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Hi everyone. I had a weird scenario come up in a game last week with the construction building. My opponent placed his movement tool against the stair case, moved his character, but could not balance on the building.

I referred to the rules stating a model must be able to balance on a terrain piece in order to be placed there, or has to return to the closest position on the movement tool. Since he would have to back out to the staircase and could balance there, it would make his base over-hang from the staircase and would also violate the rules, so he would have to back out further to be just adjacent to the staircase.

He argued that the terrain is treated as 2 dimensional in terms of its footprint, and if a model can make it into the footprint it can "float" without needing to balance. He also mentioned he could use blue tac to keep his model on the building if it was really an issue.

So my 2 questions:

Can a model "float" within the footprint of a terrain piece?

Can you use blue tac to adhere a tippy model to terrain that it would otherwise not be able to balance on?

Thanks in advance!

 

 

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1 hour ago, PoppaWood said:

Can a model "float" within the footprint of a terrain piece?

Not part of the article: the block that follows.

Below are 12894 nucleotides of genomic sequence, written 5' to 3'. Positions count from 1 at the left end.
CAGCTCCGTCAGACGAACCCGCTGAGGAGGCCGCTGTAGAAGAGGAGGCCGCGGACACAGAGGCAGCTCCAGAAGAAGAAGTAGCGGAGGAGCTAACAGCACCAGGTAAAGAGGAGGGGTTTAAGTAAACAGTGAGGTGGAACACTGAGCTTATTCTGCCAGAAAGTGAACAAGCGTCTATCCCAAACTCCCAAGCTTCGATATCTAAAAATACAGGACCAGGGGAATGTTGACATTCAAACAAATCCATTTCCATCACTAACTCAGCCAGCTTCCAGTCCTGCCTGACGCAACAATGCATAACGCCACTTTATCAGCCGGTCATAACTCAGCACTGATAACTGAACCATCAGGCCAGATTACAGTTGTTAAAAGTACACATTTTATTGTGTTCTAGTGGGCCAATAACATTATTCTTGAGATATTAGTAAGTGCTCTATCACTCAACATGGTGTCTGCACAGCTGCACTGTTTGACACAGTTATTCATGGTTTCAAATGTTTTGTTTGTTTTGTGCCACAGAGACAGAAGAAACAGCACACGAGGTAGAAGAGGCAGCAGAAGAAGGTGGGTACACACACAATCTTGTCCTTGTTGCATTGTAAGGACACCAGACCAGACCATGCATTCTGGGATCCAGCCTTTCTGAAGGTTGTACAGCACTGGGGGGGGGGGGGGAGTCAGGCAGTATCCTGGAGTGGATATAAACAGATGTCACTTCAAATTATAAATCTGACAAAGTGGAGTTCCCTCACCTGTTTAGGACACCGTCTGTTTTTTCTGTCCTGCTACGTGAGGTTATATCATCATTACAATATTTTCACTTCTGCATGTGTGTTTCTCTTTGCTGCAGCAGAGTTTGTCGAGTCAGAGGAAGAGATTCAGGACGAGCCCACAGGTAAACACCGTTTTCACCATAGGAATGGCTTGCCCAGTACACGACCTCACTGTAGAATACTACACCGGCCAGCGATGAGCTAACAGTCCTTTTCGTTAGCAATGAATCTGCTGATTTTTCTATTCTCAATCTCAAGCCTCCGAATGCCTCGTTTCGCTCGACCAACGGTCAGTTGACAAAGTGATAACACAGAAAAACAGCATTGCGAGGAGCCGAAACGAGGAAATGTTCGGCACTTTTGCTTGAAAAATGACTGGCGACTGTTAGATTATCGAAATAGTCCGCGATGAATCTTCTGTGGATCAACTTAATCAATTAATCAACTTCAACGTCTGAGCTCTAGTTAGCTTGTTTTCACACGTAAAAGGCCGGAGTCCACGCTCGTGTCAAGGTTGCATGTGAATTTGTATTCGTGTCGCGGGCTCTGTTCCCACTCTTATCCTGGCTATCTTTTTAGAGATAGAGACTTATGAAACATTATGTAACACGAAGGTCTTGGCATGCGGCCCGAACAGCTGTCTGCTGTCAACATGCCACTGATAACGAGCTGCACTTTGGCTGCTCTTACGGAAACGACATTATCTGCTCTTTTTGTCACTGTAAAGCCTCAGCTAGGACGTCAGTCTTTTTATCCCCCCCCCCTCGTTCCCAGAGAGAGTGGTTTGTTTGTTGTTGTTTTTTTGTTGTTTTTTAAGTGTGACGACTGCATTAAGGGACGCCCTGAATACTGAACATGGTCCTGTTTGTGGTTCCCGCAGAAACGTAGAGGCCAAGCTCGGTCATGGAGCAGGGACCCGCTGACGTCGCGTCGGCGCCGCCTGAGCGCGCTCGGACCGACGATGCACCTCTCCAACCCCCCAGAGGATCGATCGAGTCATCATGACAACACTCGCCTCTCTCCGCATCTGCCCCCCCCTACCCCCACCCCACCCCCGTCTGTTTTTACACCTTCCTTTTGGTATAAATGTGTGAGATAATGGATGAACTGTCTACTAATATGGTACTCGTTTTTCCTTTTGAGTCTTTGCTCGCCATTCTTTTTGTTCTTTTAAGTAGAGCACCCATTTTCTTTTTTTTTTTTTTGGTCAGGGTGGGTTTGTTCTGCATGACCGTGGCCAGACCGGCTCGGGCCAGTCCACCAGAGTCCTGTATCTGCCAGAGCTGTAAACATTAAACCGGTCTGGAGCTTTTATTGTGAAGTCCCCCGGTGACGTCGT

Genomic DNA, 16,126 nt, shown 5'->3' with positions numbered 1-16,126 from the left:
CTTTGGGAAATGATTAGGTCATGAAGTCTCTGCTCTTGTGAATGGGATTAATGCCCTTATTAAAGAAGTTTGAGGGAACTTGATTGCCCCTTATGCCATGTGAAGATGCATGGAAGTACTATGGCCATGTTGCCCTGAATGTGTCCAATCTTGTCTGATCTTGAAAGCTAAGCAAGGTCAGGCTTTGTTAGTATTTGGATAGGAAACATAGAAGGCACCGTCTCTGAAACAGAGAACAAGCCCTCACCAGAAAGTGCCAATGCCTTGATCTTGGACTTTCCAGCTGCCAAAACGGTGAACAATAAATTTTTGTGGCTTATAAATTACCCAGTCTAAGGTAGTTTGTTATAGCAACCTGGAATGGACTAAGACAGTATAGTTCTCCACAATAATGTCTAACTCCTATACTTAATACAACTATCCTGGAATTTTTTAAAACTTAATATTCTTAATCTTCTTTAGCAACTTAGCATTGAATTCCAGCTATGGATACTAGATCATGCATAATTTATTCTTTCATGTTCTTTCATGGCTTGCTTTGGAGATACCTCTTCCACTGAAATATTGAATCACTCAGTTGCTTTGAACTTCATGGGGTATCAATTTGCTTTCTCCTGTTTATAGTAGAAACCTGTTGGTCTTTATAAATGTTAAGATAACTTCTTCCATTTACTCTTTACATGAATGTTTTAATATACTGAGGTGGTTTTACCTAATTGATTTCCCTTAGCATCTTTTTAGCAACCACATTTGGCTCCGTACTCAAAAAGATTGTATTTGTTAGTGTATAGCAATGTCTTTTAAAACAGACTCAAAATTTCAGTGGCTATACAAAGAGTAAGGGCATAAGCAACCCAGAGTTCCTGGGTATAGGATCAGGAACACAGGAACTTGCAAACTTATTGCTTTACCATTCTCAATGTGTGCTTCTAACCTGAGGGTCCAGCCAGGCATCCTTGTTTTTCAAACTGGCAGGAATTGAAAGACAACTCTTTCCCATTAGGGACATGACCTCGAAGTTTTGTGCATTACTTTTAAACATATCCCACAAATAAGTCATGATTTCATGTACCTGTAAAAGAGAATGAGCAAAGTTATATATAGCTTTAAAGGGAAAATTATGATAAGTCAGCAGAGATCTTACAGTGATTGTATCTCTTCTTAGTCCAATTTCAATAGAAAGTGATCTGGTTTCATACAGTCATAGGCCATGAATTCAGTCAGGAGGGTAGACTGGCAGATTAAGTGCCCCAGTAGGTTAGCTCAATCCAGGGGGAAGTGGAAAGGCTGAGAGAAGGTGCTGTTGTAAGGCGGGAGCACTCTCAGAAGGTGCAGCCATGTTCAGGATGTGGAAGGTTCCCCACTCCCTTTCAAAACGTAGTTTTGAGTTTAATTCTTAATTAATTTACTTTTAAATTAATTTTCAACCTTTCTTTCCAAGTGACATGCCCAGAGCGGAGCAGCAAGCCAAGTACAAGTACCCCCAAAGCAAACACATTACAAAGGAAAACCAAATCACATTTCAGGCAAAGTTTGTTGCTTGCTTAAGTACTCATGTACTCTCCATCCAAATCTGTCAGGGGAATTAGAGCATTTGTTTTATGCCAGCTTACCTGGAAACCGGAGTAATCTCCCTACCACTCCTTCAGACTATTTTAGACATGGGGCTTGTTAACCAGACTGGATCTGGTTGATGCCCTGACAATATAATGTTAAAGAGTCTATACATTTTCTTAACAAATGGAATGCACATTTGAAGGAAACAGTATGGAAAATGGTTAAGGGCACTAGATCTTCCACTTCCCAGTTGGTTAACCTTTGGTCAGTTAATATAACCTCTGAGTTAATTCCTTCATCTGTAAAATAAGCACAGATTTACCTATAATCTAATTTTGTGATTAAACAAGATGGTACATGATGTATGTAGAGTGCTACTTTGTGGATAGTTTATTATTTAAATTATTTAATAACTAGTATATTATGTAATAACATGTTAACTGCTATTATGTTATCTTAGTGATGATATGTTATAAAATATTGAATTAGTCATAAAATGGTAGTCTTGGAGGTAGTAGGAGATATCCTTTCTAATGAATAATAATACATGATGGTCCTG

Can you use blue tac to adhere a tippy model to terrain that it would otherwise not be able to balance on?

No to both.

A character must be able both balance on the terrain feature and fit on it. In your first example it does not balance. In the second it does not fit. If your opponent’s character was advancing it would need to be place in contact with the movement tool at another location. 

Characters may not be artificially balanced with tape, blue tac, dice, etc. or otherwise locked in a position that circumvents this rule.

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Sorry, it occurred to me that I have a third question for a slightly different scenario - would it be legal if his model was able to balance on said building (say, by having a large base) but still over-hung the edge of the roof, given that it meets the criteria of both balancing and fitting in the space (in a 2 dimensional sense, from a top-down view of the footprint of the structure, with the staircase being beneath the overhanging portion of the model)?

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21 hours ago, PoppaWood said:

Sorry, it occurred to me that I have a third question for a slightly different scenario - would it be legal if his model was able to balance on said building (say, by having a large base) but still over-hung the edge of the roof, given that it meets the criteria of both balancing and fitting in the space (in a 2 dimensional sense, from a top-down view of the footprint of the structure, with the staircase being beneath the overhanging portion of the model)?

I believe this thread covers your question, but let us know if its not clear.

 

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